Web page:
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Why do people follow leaders?

B. Lynn Gordon Published on 24 April 2015

Warren Buffett defines a leader as “someone who can get things done through other people.” True leaders have the ability to chart a vision and motivate, inspire and empower people to follow them.

In an agricultural setting, followers are employees working on farms, ranches, feedlots or for an agricultural business. Depending on the size and scope of the agricultural enterprise, employees may report to a middle manager, supervisor or the person considered as the leader of the business.

The leader is responsible for directing the actions and all those involved in the business structure.

To understand if a leader is leading, who do you ask? You ask their employees, their clients, or in a volunteer organization you may ask committee members.

For example, if a ranch supply store wants to determine if they are successful, they focus on the customer who walks in the door and purchases products.

To learn if they are meeting their customers’ needs, the store may conduct surveys, seek feedback or conduct focus groups – because if they do not meeting their customers’ needs, they are probably soon to be out of business.

The same happens with leaders and their followers. If the leader doesn’t have followers, how can the agricultural business be successful?

Gallup, a national research-based survey company, conducted a study of more than 10,000 people from 2005 to 2008 to determine, “Why do people follow a leader?” Take a moment and ask yourself this question. What would your answer be?

Four reasons followers will follow leaders:

1. Trust
If the people you oversee don’t trust you, how can you expect them to want to work for you?

Followers don’t tolerate dishonesty. As we see in the media, a breach of honesty usually ends any trust people have in that person. The people’s trust is lost and mostly can’t be regained.

Interestingly, trust was also linked to employee engagement. Gallup’s results concluded, “If employees do not trust the company’s leaders, then only 1 in 12 of the employees will be engaged in their work, but if they trust the company’s leader/leadership, 1 in 2 of the employees will be engaged in their work.”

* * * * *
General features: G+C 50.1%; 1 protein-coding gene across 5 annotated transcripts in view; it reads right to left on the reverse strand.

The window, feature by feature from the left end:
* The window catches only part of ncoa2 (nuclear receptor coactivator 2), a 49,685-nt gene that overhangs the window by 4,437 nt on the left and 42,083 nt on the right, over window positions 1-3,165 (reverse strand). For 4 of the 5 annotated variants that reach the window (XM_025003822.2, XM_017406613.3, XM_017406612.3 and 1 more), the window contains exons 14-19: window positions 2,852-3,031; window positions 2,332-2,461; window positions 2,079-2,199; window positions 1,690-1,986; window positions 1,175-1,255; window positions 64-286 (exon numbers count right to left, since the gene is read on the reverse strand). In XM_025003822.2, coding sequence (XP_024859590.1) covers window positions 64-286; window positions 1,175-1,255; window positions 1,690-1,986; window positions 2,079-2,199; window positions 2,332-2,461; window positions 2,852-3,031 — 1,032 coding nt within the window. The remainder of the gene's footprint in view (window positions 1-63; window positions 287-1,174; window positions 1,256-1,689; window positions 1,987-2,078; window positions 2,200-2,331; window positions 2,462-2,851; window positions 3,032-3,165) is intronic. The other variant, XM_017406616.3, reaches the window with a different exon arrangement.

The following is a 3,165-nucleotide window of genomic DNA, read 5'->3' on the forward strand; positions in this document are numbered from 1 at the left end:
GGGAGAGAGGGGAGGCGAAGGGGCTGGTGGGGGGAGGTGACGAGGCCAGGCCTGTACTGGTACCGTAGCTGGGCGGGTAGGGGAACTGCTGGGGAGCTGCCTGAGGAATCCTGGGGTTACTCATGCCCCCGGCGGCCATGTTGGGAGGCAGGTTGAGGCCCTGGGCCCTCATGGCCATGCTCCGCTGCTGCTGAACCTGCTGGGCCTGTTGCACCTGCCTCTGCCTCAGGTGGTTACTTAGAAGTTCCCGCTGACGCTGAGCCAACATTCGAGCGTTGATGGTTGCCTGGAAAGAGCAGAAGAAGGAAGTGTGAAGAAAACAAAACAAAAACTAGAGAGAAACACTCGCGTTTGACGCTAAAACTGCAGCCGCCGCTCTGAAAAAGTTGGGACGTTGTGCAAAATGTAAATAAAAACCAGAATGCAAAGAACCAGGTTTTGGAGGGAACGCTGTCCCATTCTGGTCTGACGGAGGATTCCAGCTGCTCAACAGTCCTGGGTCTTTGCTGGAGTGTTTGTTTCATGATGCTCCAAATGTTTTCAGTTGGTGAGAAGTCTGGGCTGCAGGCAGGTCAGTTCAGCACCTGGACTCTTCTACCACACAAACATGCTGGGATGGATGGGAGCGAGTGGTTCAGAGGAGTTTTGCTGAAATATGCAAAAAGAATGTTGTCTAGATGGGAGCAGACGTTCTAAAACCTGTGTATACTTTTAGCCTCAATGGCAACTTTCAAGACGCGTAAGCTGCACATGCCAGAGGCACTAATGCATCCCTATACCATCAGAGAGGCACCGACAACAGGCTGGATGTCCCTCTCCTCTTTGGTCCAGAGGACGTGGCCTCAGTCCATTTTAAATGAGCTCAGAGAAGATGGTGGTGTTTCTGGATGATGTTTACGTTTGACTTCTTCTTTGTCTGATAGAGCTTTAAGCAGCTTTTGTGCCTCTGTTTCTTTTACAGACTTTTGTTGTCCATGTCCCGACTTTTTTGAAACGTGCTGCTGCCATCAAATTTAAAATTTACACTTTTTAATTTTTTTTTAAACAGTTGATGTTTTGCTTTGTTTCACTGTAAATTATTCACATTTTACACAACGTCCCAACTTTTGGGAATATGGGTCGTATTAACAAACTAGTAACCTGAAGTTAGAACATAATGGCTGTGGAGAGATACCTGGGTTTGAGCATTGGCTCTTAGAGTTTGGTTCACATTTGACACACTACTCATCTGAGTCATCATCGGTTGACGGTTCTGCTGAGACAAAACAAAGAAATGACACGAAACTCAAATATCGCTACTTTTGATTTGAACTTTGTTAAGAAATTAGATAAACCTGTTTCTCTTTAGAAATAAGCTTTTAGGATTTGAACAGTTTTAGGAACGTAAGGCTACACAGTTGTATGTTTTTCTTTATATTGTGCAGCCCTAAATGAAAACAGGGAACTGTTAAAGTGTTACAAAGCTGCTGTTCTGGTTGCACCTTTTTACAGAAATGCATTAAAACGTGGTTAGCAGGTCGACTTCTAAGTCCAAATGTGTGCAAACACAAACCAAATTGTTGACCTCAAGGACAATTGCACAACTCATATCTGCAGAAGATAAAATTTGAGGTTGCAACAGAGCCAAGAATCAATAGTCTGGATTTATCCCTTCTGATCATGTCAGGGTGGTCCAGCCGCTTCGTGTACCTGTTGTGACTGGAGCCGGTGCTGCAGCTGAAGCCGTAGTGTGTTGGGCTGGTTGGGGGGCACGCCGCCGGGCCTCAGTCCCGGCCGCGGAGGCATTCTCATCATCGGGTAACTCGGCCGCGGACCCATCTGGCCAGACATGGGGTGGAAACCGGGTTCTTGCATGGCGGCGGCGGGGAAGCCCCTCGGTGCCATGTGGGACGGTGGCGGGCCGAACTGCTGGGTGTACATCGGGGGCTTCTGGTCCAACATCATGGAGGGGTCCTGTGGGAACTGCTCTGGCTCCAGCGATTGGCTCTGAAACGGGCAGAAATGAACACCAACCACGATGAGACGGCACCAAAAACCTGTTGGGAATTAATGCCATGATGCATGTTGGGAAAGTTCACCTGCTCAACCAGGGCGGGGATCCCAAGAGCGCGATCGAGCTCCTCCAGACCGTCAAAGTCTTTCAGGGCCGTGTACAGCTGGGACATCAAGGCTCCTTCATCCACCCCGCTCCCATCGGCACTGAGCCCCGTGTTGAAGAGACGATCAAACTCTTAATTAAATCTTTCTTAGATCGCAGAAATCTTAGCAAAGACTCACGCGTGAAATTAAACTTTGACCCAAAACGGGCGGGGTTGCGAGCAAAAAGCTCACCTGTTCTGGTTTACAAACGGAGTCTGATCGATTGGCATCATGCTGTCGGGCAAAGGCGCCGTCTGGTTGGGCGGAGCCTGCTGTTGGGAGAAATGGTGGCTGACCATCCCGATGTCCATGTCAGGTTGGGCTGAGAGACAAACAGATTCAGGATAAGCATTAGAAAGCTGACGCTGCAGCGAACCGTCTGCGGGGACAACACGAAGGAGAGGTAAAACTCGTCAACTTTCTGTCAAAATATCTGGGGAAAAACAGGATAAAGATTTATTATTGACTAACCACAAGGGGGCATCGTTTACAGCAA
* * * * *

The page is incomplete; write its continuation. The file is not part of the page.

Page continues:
Workers who trust their leaders were also found to work more efficiently. Sometimes a leader thinks, “I am in the top role; why wouldn’t they trust and follow me.”

Titles are important, but leaders must still conduct themselves respectfully, with integrity and honesty, in order for followers to trust them.

2. Compassion
We want to know someone cares about us and our happiness, and this is no different in the workplace. Employees need to know their supervisor, boss or the leadership of the company cares about them and their happiness.

How many times have you had a friend, relative or family member tell you they were leaving their job because the company or boss doesn’t seem to care about them?

The boss doesn’t acknowledge the extra hours you put into the project, the goals you accomplished or listen to you when you have questions?

It is difficult in the workplace for a leader to show compassion. However, another way of doing so is by demonstrating positive energy. Research shows employees are significantly more likely to stay with a company, be more engaged with their work, more productive and create more profitability if they believe the leaders care about them.

3. Stability
The unknown is uncomfortable. People want to work for a company that is fiscally sound and secure. Employees also want to know their leader or boss is working to provide a foundation of stability and support.

Research found the best leaders were the ones followers could always count on in times of need. Employees with a high level of confidence in their company’s financial future/stability are nine times more likely to be engaged in their jobs compared to those who question the stability of the business’ future.

Transparency is also important to followers. Leaders transparent with their employees create a setting where employees feel a part of the team. If the leader provides updates, progress reports and includes employees in staff meetings, this transparency builds follower confidence.

4. Hope
Not only does stability provide confidence in employees, but hope is powerful for followers to support their leaders.

When asked, “Does your company’s leadership make you feel enthusiastic about the future?” nearly 70 percent of employees who strongly agreed were engaged in their jobs compared to only 1 percent of employees who disagreed or strongly disagreed, Gallup reported.

This is an area leaders must realize can be very influential in the future of their business. Hope provides motivation, something for employees to look forward to and a belief that challenging situations will be addressed.

This reinforces that in difficult times – times of organizational change, new management or new employees, etc. – the leader who exhibits hope is fundamental.

History tells us leaders spend more time reacting to day-to-day situations rather than preparing for the future. As a leader, set your sights on achieving trust, compassion, stability and hope with your employees, and you will have followers who want to work for you for a long time.  end mark

B. Lynn Gordon
  • B. Lynn Gordon
  • Ag Leadership Specialist - Assistant Professor
  • SDSU Extension and Department of Teaching, Learning and Leadership